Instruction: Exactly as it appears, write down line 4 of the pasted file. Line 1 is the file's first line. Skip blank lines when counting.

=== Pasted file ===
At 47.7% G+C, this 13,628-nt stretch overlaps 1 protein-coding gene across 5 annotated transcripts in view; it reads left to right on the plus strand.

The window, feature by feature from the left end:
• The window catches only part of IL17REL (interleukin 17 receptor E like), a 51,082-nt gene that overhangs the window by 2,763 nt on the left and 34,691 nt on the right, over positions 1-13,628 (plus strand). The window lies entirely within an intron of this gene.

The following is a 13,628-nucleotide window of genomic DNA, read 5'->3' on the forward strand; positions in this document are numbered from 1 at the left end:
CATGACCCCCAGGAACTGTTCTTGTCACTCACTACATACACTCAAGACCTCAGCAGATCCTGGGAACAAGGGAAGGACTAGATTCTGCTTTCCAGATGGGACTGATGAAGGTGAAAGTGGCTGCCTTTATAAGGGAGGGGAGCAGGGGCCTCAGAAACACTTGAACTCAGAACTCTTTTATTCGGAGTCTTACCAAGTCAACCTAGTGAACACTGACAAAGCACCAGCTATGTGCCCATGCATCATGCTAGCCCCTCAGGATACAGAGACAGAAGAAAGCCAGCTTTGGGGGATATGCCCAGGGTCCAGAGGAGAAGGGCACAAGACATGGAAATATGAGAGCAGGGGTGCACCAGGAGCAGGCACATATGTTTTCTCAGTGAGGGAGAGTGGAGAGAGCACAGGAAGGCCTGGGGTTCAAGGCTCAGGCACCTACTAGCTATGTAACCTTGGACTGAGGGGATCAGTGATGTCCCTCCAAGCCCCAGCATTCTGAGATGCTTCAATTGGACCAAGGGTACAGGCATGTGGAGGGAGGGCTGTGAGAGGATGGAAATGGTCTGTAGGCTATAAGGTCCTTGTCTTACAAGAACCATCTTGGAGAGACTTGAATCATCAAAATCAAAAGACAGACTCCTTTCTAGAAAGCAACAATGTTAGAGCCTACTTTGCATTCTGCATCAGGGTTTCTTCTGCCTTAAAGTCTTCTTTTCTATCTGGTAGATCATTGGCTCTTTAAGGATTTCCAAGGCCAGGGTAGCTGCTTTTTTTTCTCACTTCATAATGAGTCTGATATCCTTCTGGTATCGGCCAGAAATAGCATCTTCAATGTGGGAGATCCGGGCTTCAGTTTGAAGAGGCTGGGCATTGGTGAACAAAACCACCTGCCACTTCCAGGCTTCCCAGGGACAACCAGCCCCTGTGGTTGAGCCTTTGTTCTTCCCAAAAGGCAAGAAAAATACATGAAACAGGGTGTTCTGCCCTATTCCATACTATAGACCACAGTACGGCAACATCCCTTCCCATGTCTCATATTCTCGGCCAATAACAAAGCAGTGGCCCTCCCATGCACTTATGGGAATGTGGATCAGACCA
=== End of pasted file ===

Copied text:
The following is a 13,628-nucleotide window of genomic DNA, read 5'->3' on the forward strand; positions in this document are numbered from 1 at the left end: